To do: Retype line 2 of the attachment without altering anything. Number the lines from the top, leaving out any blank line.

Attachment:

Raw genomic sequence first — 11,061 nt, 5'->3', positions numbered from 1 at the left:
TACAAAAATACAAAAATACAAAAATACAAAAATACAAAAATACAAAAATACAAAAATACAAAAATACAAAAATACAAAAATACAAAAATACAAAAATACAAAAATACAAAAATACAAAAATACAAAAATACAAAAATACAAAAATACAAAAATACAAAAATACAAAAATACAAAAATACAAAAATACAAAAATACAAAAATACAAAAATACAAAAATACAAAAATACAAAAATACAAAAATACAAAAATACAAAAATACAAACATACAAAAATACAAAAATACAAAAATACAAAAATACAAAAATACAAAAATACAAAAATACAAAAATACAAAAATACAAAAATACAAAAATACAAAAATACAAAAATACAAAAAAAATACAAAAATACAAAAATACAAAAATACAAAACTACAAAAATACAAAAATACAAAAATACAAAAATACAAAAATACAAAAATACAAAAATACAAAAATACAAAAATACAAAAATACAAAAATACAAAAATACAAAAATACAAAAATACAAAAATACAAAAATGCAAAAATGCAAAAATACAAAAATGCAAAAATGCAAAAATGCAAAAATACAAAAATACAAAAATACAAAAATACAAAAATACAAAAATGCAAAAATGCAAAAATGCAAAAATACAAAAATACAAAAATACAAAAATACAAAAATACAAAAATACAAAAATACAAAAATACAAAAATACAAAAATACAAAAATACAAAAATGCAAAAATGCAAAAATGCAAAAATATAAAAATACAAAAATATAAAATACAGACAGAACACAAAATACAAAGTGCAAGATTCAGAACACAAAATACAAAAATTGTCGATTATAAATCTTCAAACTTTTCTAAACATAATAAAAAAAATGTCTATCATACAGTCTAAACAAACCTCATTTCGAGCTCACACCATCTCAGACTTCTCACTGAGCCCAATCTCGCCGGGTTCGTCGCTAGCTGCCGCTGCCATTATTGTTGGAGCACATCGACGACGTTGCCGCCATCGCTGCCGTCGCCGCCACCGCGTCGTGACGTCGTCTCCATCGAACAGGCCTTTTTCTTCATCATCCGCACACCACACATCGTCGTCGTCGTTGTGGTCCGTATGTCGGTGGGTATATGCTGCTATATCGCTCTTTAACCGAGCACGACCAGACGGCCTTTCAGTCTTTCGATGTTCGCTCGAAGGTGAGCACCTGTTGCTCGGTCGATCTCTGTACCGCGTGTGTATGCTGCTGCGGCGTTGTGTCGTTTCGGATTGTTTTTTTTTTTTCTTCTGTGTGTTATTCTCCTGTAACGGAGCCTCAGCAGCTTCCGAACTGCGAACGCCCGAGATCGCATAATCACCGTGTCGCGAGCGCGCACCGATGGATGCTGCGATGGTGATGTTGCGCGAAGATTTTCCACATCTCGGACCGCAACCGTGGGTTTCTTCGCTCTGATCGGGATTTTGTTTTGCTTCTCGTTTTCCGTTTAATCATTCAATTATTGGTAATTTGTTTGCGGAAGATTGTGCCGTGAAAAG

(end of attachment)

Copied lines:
TACAAAAATACAAAAATACAAAAATACAAAAATACAAAAATACAAAAATACAAAAATACAAAAATACAAAAATACAAAAATACAAAAATACAAAAATACAAAAATACAAAAATACAAAAATACAAAAATACAAAAATACAAAAATACAAAAATACAAAAATACAAAAATACAAAAATACAAAAATACAAAAATACAAAAATACAAAAATACAAAAATACAAAAATACAAAAATACAAAAATACAAAAATACAAAAATACAAACATACAAAAATACAAAAATACAAAAATACAAAAATACAAAAATACAAAAATACAAAAATACAAAAATACAAAAATACAAAAATACAAAAATACAAAAATACAAAAATACAAAAAAAATACAAAAATACAAAAATACAAAAATACAAAACTACAAAAATACAAAAATACAAAAATACAAAAATACAAAAATACAAAAATACAAAAATACAAAAATACAAAAATACAAAAATACAAAAATACAAAAATACAAAAATACAAAAATACAAAAATACAAAAATGCAAAAATGCAAAAATACAAAAATGCAAAAATGCAAAAATGCAAAAATACAAAAATACAAAAATACAAAAATACAAAAATACAAAAATGCAAAAATGCAAAAATGCAAAAATACAAAAATACAAAAATACAAAAATACAAAAATACAAAAATACAAAAATACAAAAATACAAAAATACAAAAATACAAAAATACAAAAATGCAAAAATGCAAAAATGCAAAAATATAAAAATACAAAAATATAAAATACAGACAGAACACAAAATACAAAGTGCAAGATTCAGAACACAAAATACAAAAATTGTCGATTATAAATCTTCAAACTTTTCTAAACATAATAAAAAAAATGTCTATCATACAGTCTAAACAAACCTCATTTCGAGCTCACACCATCTCAGACTTCTCACTGAGCCCAATCTCGCCGGGTTCGTCGCTAGCTGCCGCTGCCATTATTGTTGGAGCACATCGACGACGTTGCCGCCATCGCTGCCGTCGCCGCCACCGCGTCGTGACGTCGTCTCCATCGAACAGGCCTTTTTCTTCATCATCCGCACACCACACATCGTCGTCGTCGTTGTGGTCCGTATGTCGGTGGGTATATGCTGCTATATCGCTCTTTAACCGAGCACGACCAGACGGCCTTTCAGTCTTTCGATGTTCGCTCGAAGGTGAGCACCTGTTGCTCGGTCGATCTCTGTACCGCGTGTGTATGCTGCTGCGGCGTTGTGTCGTTTCGGATTGTTTTTTTTTTTTCTTCTGTGTGTTATTCTCCTGTAACGGAGCCTCAGCAGCTTCCGAACTGCGAACGCCCGAGATCGCATAATCACCGTGTCGCGAGCGCGCACCGATGGATGCTGCGATGGTGATGTTGCGCGAAGATTTTCCACATCTCGGACCGCAACCGTGGGTTTCTTCGCTCTGATCGGGATTTTGTTTTGCTTCTCGTTTTCCGTTTAATCATTCAATTATTGGTAATTTGTTTGCGGAAGATTGTGCCGTGAAAAG